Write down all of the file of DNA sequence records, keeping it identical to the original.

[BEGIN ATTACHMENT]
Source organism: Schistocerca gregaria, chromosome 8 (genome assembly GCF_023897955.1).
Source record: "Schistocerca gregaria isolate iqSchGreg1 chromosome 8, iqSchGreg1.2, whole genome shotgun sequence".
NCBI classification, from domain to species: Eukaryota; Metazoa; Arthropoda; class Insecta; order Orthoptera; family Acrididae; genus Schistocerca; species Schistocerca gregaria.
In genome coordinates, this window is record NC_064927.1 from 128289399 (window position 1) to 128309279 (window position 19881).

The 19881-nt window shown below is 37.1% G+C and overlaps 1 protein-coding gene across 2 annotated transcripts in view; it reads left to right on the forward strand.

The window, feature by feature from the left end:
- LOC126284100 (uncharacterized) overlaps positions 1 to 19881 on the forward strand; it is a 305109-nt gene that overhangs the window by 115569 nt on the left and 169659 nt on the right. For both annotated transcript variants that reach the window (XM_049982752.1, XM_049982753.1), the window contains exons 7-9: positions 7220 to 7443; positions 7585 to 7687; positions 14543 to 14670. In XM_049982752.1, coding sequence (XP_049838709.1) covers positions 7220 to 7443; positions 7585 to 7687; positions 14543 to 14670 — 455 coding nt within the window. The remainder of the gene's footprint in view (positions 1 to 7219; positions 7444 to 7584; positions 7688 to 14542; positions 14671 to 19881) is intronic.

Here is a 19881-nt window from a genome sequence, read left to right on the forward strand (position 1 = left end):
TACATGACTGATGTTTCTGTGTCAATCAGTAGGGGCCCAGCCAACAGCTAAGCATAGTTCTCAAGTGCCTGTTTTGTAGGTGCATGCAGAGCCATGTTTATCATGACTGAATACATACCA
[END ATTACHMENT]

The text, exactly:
Source organism: Schistocerca gregaria, chromosome 8 (genome assembly GCF_023897955.1).
Source record: "Schistocerca gregaria isolate iqSchGreg1 chromosome 8, iqSchGreg1.2, whole genome shotgun sequence".
NCBI classification, from domain to species: Eukaryota; Metazoa; Arthropoda; class Insecta; order Orthoptera; family Acrididae; genus Schistocerca; species Schistocerca gregaria.
In genome coordinates, this window is record NC_064927.1 from 128289399 (window position 1) to 128309279 (window position 19881).

The 19881-nt window shown below is 37.1% G+C and overlaps 1 protein-coding gene across 2 annotated transcripts in view; it reads left to right on the forward strand.

The window, feature by feature from the left end:
- LOC126284100 (uncharacterized) overlaps positions 1 to 19881 on the forward strand; it is a 305109-nt gene that overhangs the window by 115569 nt on the left and 169659 nt on the right. For both annotated transcript variants that reach the window (XM_049982752.1, XM_049982753.1), the window contains exons 7-9: positions 7220 to 7443; positions 7585 to 7687; positions 14543 to 14670. In XM_049982752.1, coding sequence (XP_049838709.1) covers positions 7220 to 7443; positions 7585 to 7687; positions 14543 to 14670 — 455 coding nt within the window. The remainder of the gene's footprint in view (positions 1 to 7219; positions 7444 to 7584; positions 7688 to 14542; positions 14671 to 19881) is intronic.

Here is a 19881-nt window from a genome sequence, read left to right on the forward strand (position 1 = left end):
TACATGACTGATGTTTCTGTGTCAATCAGTAGGGGCCCAGCCAACAGCTAAGCATAGTTCTCAAGTGCCTGTTTTGTAGGTGCATGCAGAGCCATGTTTATCATGACTGAATACATACCA